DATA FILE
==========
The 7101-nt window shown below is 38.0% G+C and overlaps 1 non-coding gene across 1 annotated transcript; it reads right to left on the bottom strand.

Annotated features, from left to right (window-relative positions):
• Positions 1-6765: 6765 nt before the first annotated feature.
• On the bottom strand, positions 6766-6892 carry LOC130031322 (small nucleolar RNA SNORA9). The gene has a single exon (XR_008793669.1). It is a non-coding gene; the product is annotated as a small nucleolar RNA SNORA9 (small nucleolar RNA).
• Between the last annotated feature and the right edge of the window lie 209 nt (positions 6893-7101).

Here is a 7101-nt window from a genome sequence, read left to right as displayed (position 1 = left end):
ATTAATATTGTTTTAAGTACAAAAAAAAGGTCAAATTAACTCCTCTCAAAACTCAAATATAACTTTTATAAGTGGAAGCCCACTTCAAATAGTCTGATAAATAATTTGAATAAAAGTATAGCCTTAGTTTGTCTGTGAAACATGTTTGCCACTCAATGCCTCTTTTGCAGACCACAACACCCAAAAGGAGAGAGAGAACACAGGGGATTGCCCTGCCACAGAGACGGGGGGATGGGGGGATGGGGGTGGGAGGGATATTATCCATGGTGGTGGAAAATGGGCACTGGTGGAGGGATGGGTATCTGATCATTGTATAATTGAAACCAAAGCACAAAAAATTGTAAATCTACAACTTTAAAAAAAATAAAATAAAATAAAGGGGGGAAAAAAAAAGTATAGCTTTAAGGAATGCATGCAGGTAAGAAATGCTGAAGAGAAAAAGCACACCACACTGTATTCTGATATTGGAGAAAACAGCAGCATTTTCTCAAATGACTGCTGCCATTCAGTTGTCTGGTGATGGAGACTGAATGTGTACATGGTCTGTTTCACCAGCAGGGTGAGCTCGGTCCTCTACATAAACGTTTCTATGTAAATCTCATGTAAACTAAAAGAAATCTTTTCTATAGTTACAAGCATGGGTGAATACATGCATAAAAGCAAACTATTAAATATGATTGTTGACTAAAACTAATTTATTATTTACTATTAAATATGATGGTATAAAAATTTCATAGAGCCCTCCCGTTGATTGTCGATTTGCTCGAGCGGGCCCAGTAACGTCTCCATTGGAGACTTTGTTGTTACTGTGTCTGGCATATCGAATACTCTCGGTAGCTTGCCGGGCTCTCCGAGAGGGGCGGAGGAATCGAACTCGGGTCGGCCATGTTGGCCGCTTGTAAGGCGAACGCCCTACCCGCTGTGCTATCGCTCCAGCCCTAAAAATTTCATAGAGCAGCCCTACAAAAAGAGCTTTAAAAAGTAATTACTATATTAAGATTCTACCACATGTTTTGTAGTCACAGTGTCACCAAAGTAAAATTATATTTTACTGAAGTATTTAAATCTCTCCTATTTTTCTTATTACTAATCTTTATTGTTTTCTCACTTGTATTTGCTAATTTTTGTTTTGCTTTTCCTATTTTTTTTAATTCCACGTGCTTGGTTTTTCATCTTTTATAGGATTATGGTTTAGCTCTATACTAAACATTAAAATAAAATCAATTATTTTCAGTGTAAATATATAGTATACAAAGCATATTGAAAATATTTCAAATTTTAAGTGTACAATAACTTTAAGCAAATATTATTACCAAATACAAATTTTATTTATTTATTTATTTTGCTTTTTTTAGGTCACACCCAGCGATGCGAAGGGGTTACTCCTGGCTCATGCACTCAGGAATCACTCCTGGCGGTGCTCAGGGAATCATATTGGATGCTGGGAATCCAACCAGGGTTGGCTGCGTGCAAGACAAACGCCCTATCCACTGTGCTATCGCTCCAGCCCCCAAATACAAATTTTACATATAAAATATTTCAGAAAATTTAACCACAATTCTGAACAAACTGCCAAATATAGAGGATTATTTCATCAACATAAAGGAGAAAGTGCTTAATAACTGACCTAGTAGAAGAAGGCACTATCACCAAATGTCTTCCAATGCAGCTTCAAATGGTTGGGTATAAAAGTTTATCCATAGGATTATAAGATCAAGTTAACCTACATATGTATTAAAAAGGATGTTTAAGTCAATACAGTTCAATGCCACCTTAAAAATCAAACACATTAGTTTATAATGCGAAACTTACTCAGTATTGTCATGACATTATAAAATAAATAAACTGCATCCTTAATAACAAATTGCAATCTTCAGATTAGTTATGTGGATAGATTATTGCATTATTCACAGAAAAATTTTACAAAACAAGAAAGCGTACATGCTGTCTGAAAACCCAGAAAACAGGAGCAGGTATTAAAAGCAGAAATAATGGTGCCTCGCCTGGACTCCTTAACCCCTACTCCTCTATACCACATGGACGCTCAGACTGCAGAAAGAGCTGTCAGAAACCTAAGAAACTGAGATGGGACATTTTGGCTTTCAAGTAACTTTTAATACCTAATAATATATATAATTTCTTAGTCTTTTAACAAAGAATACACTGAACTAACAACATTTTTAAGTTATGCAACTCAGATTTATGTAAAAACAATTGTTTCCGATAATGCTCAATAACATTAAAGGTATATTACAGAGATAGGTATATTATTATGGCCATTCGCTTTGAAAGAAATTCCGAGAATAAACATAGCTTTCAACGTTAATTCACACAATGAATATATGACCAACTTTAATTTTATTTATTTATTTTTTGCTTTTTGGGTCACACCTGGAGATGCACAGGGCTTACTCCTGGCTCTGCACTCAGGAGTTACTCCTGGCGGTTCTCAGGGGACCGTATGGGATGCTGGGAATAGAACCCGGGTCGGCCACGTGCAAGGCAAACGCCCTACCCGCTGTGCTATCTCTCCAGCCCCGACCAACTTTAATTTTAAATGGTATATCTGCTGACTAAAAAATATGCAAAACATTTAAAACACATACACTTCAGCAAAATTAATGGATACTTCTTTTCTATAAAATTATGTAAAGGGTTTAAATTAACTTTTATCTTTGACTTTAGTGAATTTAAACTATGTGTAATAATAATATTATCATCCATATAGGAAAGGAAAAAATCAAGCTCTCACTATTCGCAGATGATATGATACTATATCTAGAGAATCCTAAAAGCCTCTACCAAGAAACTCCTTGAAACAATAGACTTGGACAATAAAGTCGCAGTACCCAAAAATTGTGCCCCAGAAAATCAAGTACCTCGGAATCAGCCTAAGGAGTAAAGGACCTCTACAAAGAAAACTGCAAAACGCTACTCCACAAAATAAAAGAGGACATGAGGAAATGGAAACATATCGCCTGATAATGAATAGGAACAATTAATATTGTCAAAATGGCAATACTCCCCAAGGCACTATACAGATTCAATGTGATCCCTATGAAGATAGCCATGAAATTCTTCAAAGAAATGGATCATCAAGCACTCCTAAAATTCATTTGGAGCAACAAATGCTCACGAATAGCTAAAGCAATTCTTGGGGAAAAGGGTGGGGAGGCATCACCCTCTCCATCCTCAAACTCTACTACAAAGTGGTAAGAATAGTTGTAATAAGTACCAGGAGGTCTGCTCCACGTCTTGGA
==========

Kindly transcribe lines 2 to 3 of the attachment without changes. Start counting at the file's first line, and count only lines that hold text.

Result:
Annotated features, from left to right (window-relative positions):
• Positions 1-6765: 6765 nt before the first annotated feature.